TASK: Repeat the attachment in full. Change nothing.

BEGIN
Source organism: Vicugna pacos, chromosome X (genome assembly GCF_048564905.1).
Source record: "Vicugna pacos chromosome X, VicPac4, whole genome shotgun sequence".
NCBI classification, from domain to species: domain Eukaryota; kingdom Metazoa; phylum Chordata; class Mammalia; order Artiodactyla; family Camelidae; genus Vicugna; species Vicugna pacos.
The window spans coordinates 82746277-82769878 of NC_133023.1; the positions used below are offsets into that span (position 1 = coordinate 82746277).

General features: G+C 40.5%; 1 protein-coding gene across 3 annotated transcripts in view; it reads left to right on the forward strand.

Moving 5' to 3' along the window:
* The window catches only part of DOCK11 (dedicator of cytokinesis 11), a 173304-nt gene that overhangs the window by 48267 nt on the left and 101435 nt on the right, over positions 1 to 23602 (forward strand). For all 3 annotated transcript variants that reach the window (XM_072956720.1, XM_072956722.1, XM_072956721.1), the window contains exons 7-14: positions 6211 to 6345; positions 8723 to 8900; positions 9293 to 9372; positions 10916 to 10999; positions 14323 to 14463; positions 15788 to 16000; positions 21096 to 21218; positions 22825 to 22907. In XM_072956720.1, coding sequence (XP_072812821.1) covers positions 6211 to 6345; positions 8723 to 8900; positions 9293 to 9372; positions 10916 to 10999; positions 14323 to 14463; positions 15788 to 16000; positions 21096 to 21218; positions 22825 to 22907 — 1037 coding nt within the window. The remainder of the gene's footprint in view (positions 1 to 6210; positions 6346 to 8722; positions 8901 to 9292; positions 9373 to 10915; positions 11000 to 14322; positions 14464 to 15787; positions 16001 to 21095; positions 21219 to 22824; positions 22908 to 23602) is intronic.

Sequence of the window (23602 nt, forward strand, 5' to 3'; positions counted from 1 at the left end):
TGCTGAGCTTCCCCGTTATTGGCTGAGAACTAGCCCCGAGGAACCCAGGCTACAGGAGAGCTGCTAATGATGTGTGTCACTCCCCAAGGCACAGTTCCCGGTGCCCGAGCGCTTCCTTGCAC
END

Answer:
Source organism: Vicugna pacos, chromosome X (genome assembly GCF_048564905.1).
Source record: "Vicugna pacos chromosome X, VicPac4, whole genome shotgun sequence".
NCBI classification, from domain to species: domain Eukaryota; kingdom Metazoa; phylum Chordata; class Mammalia; order Artiodactyla; family Camelidae; genus Vicugna; species Vicugna pacos.
The window spans coordinates 82746277-82769878 of NC_133023.1; the positions used below are offsets into that span (position 1 = coordinate 82746277).

General features: G+C 40.5%; 1 protein-coding gene across 3 annotated transcripts in view; it reads left to right on the forward strand.

Moving 5' to 3' along the window:
* The window catches only part of DOCK11 (dedicator of cytokinesis 11), a 173304-nt gene that overhangs the window by 48267 nt on the left and 101435 nt on the right, over positions 1 to 23602 (forward strand). For all 3 annotated transcript variants that reach the window (XM_072956720.1, XM_072956722.1, XM_072956721.1), the window contains exons 7-14: positions 6211 to 6345; positions 8723 to 8900; positions 9293 to 9372; positions 10916 to 10999; positions 14323 to 14463; positions 15788 to 16000; positions 21096 to 21218; positions 22825 to 22907. In XM_072956720.1, coding sequence (XP_072812821.1) covers positions 6211 to 6345; positions 8723 to 8900; positions 9293 to 9372; positions 10916 to 10999; positions 14323 to 14463; positions 15788 to 16000; positions 21096 to 21218; positions 22825 to 22907 — 1037 coding nt within the window. The remainder of the gene's footprint in view (positions 1 to 6210; positions 6346 to 8722; positions 8901 to 9292; positions 9373 to 10915; positions 11000 to 14322; positions 14464 to 15787; positions 16001 to 21095; positions 21219 to 22824; positions 22908 to 23602) is intronic.

Sequence of the window (23602 nt, forward strand, 5' to 3'; positions counted from 1 at the left end):
TGCTGAGCTTCCCCGTTATTGGCTGAGAACTAGCCCCGAGGAACCCAGGCTACAGGAGAGCTGCTAATGATGTGTGTCACTCCCCAAGGCACAGTTCCCGGTGCCCGAGCGCTTCCTTGCAC